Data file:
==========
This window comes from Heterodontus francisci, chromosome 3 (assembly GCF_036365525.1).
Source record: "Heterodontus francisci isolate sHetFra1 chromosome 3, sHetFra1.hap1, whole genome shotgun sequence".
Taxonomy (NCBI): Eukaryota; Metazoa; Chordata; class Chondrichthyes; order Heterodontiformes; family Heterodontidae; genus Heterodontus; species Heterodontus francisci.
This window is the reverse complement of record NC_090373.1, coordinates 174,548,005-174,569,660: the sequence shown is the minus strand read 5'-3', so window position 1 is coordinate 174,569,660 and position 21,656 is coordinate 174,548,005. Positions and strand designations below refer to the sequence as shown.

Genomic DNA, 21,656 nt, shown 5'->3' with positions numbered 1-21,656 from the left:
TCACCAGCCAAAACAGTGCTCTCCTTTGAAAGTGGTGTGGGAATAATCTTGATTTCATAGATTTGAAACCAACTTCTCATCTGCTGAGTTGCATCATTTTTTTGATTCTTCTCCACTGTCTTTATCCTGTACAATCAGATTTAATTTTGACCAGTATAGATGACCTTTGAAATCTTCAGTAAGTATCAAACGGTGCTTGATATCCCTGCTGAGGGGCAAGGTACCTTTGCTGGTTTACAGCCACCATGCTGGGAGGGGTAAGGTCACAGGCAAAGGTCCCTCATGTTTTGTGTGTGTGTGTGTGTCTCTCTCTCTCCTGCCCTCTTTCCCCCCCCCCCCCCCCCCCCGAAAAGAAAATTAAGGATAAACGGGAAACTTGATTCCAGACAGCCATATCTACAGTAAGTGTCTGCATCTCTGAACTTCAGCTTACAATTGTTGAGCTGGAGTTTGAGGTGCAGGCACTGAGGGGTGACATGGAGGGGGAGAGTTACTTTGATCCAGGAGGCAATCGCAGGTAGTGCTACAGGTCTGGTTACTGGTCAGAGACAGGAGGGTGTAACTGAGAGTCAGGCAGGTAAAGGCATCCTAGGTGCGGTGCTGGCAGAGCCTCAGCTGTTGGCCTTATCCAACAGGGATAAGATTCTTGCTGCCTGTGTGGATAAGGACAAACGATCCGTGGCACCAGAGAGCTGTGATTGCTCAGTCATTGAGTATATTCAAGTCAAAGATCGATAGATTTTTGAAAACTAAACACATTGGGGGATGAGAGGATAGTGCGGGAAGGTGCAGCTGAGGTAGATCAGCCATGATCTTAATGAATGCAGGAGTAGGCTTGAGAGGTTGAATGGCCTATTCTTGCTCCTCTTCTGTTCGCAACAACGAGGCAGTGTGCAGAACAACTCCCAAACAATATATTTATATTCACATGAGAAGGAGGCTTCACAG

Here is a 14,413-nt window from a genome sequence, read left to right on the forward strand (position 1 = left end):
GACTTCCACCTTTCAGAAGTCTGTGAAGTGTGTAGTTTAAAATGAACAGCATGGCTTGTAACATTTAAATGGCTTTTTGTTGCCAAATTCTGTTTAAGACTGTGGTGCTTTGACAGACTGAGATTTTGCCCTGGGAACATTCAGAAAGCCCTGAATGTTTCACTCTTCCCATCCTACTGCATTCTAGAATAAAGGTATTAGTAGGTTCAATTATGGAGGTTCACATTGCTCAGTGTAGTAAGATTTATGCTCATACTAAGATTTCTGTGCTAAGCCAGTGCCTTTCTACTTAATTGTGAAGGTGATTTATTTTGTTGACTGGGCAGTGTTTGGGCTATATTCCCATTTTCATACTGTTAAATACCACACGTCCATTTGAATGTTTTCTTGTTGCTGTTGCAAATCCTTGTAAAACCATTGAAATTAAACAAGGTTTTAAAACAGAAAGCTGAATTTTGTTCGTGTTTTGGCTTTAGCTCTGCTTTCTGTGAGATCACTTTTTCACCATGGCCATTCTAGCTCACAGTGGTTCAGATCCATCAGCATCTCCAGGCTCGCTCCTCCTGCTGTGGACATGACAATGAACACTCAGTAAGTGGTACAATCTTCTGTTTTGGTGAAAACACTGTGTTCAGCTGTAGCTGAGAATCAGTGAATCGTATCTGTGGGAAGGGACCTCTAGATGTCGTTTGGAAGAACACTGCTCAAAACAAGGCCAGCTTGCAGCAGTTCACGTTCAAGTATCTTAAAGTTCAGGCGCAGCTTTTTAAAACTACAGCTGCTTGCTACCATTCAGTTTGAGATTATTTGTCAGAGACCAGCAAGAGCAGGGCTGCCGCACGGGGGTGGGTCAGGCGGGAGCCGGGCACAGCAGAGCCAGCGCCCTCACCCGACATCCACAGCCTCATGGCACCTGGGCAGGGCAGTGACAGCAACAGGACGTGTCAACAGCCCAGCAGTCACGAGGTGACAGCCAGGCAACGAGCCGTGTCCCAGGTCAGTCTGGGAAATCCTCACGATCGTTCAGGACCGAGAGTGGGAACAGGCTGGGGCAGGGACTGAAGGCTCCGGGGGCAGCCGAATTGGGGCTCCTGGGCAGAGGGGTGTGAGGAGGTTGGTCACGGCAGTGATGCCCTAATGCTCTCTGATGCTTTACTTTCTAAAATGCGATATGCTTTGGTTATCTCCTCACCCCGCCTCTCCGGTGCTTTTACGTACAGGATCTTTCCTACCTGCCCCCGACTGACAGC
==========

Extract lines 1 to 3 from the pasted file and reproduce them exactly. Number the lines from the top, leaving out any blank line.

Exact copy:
This window comes from Heterodontus francisci, chromosome 3 (assembly GCF_036365525.1).
Source record: "Heterodontus francisci isolate sHetFra1 chromosome 3, sHetFra1.hap1, whole genome shotgun sequence".
Taxonomy (NCBI): Eukaryota; Metazoa; Chordata; class Chondrichthyes; order Heterodontiformes; family Heterodontidae; genus Heterodontus; species Heterodontus francisci.